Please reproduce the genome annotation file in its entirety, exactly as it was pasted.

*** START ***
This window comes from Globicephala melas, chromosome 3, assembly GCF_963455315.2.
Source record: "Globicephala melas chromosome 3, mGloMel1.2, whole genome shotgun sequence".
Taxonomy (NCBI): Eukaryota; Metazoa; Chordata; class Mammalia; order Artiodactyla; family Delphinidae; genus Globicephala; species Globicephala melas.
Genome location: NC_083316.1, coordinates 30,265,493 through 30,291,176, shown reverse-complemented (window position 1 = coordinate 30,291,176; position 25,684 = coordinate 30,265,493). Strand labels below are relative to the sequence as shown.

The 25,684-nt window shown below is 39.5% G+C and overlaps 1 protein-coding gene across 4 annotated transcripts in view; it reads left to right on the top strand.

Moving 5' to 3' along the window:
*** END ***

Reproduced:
This window comes from Globicephala melas, chromosome 3, assembly GCF_963455315.2.
Source record: "Globicephala melas chromosome 3, mGloMel1.2, whole genome shotgun sequence".
Taxonomy (NCBI): Eukaryota; Metazoa; Chordata; class Mammalia; order Artiodactyla; family Delphinidae; genus Globicephala; species Globicephala melas.
Genome location: NC_083316.1, coordinates 30,265,493 through 30,291,176, shown reverse-complemented (window position 1 = coordinate 30,291,176; position 25,684 = coordinate 30,265,493). Strand labels below are relative to the sequence as shown.

The 25,684-nt window shown below is 39.5% G+C and overlaps 1 protein-coding gene across 4 annotated transcripts in view; it reads left to right on the top strand.

Moving 5' to 3' along the window: